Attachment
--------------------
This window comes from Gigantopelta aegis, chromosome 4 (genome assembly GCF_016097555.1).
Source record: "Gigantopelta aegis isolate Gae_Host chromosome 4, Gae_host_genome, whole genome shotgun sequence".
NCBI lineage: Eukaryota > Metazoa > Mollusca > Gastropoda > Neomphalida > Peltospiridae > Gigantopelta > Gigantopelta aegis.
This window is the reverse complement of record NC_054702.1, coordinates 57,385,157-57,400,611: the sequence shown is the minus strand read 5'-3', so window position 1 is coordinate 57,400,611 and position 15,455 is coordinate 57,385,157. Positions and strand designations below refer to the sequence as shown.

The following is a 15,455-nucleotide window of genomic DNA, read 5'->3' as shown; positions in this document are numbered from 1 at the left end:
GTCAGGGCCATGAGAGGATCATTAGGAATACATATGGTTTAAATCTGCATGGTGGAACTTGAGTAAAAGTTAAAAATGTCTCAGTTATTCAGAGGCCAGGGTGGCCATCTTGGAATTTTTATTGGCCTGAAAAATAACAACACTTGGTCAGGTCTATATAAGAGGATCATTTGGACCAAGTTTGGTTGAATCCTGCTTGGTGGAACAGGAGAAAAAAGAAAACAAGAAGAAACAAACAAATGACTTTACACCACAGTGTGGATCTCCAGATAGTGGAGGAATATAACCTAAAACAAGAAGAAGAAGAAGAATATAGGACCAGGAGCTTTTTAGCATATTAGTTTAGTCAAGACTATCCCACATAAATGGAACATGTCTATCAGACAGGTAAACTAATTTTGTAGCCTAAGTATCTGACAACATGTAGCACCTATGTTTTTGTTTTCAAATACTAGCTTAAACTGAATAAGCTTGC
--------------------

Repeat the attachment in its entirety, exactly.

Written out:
This window comes from Gigantopelta aegis, chromosome 4 (genome assembly GCF_016097555.1).
Source record: "Gigantopelta aegis isolate Gae_Host chromosome 4, Gae_host_genome, whole genome shotgun sequence".
NCBI lineage: Eukaryota > Metazoa > Mollusca > Gastropoda > Neomphalida > Peltospiridae > Gigantopelta > Gigantopelta aegis.
This window is the reverse complement of record NC_054702.1, coordinates 57,385,157-57,400,611: the sequence shown is the minus strand read 5'-3', so window position 1 is coordinate 57,400,611 and position 15,455 is coordinate 57,385,157. Positions and strand designations below refer to the sequence as shown.

The following is a 15,455-nucleotide window of genomic DNA, read 5'->3' as shown; positions in this document are numbered from 1 at the left end:
GTCAGGGCCATGAGAGGATCATTAGGAATACATATGGTTTAAATCTGCATGGTGGAACTTGAGTAAAAGTTAAAAATGTCTCAGTTATTCAGAGGCCAGGGTGGCCATCTTGGAATTTTTATTGGCCTGAAAAATAACAACACTTGGTCAGGTCTATATAAGAGGATCATTTGGACCAAGTTTGGTTGAATCCTGCTTGGTGGAACAGGAGAAAAAAGAAAACAAGAAGAAACAAACAAATGACTTTACACCACAGTGTGGATCTCCAGATAGTGGAGGAATATAACCTAAAACAAGAAGAAGAAGAAGAATATAGGACCAGGAGCTTTTTAGCATATTAGTTTAGTCAAGACTATCCCACATAAATGGAACATGTCTATCAGACAGGTAAACTAATTTTGTAGCCTAAGTATCTGACAACATGTAGCACCTATGTTTTTGTTTTCAAATACTAGCTTAAACTGAATAAGCTTGC